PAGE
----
Baudinet, J., Stewart, C., Bennett, E., Konstantellou, A., Parham, R., Smith, K., Hunt, K., Eisler, I., & Simic, M. (2021). Radically open dialectical behaviour therapy adapted for adolescents: a case series. BMC Psychiatry, 21(1), 462. https://doi.org/10.1186/s12888-021-03460-3

 

Caspi, A. (2000). The child is father of the man: Personality continuities from childhood to adulthood. Journal of Personality and Social Psychology, 78(1), 158-172. https://doi.org/10.1037/0022-3514.78.1.158

 

Chapman, B. P., & Goldberg, L. R. (2011). Replicability and 40-year predictive power of childhood ARC types. Journal of Personality and Social Psychology, 101(3), 593-606. https://doi.org/10.1037/a0024289; 10.1037/a0024289.supp (Supplemental)

 

Chen, E. Y., Segal, K., Weissman, J., Zeffiro, T. A., Gallop, R., Linehan, M. M., Bohus, M., & Lynch, T. R. (2015). Adapting dialectical behavior therapy for outpatient adult anorexia nervosa-A pilot study. Int J Eat Disord, 48(1), 123-132. https://doi.org/10.1002/eat.22360

 

Cini, E., Hodes, M., Moncrieff-Boyd, J., Gray, A., Eekelaar, C., Cartwright, G., & Cutinha, D. (2018). A Service Evaluation Comparing Group CBT-E and Group RO-DBT in a Cohort of Inpatient Adolescents with Anorexia Nervosa. https://doi.org/10.13140/RG.2.2.21687.83362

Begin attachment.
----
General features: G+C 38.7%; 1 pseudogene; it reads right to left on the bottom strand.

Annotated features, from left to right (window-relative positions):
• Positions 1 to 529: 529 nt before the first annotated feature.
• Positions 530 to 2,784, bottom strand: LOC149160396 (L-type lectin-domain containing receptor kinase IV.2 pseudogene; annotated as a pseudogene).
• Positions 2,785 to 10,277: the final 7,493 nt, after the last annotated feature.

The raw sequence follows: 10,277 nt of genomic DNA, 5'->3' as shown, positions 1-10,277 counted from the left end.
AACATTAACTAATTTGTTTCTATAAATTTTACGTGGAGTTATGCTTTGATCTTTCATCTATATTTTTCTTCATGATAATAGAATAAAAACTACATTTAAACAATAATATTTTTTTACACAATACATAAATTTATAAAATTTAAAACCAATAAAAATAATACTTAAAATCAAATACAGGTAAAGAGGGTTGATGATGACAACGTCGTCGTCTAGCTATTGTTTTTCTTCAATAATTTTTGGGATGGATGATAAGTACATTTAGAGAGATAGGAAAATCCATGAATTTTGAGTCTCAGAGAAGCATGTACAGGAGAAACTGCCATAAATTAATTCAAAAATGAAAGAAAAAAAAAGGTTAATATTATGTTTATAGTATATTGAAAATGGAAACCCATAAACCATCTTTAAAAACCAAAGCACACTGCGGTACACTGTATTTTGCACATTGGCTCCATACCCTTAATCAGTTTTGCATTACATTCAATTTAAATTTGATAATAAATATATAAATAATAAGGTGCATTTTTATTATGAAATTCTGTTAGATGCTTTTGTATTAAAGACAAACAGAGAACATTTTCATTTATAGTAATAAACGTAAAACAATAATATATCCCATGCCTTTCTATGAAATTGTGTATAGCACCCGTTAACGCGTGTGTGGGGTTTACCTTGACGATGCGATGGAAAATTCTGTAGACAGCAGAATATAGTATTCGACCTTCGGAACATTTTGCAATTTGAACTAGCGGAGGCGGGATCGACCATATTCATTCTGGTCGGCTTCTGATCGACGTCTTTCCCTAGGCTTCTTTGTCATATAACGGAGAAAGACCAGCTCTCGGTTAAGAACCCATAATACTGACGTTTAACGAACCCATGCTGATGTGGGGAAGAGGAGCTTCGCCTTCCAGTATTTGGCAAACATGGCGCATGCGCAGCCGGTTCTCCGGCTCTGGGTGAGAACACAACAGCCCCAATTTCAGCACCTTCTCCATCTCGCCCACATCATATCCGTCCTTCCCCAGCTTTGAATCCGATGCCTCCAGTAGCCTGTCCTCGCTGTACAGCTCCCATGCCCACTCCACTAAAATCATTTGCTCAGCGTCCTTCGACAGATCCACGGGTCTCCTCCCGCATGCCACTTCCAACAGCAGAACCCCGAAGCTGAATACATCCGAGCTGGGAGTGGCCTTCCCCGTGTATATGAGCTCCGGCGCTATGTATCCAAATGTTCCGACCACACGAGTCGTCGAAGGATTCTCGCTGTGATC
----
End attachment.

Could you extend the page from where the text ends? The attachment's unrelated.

Clark, L. A. (2005). Temperament as a Unifying Basis for Personality and Psychopathology. Journal of Abnormal Psychology, 114(4), 505-521. (Toward a Dimensionally Based Taxonomy of Psychopathology)

 

Cornwall, P. L., Simpson, S., Gibbs, C., & Morfee, V. (2021). Evaluation of radically open dialectical behaviour therapy in an adult community mental health team: effectiveness in people with autism spectrum disorders. BJPsych Bulletin, 45(3), 146-153. https://doi.org/10.1192/bjb.2020.113

 

Davidson, R. J., & Irwin, W. (1999). The functional neuroanatomy of emotion and affective style. Trends in Cognitive Sciences, 3(1), 11-21. https://doi.org/10.1016/S1364-6613(98)01265-0

 

Eisenberg, N., Fabes, R. A., Guthrie, I. K., & Reiser, M. (2000). Dispositional emotionality and regulation: Their role in predicting quality of social functioning. Journal of Personality and Social Psychology, 78(1), 136-157. https://doi.org/10.1037/0022-3514.78.1.136